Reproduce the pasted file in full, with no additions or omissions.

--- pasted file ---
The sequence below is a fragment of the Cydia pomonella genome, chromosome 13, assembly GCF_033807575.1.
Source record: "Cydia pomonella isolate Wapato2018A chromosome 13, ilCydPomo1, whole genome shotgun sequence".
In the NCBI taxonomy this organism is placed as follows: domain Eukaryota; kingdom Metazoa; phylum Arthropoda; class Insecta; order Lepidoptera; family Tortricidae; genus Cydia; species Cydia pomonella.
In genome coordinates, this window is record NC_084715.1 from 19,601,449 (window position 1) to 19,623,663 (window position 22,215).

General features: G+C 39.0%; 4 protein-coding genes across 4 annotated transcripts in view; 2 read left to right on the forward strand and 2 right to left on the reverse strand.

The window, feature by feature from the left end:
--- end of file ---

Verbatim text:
The sequence below is a fragment of the Cydia pomonella genome, chromosome 13, assembly GCF_033807575.1.
Source record: "Cydia pomonella isolate Wapato2018A chromosome 13, ilCydPomo1, whole genome shotgun sequence".
In the NCBI taxonomy this organism is placed as follows: domain Eukaryota; kingdom Metazoa; phylum Arthropoda; class Insecta; order Lepidoptera; family Tortricidae; genus Cydia; species Cydia pomonella.
In genome coordinates, this window is record NC_084715.1 from 19,601,449 (window position 1) to 19,623,663 (window position 22,215).

General features: G+C 39.0%; 4 protein-coding genes across 4 annotated transcripts in view; 2 read left to right on the forward strand and 2 right to left on the reverse strand.

The window, feature by feature from the left end: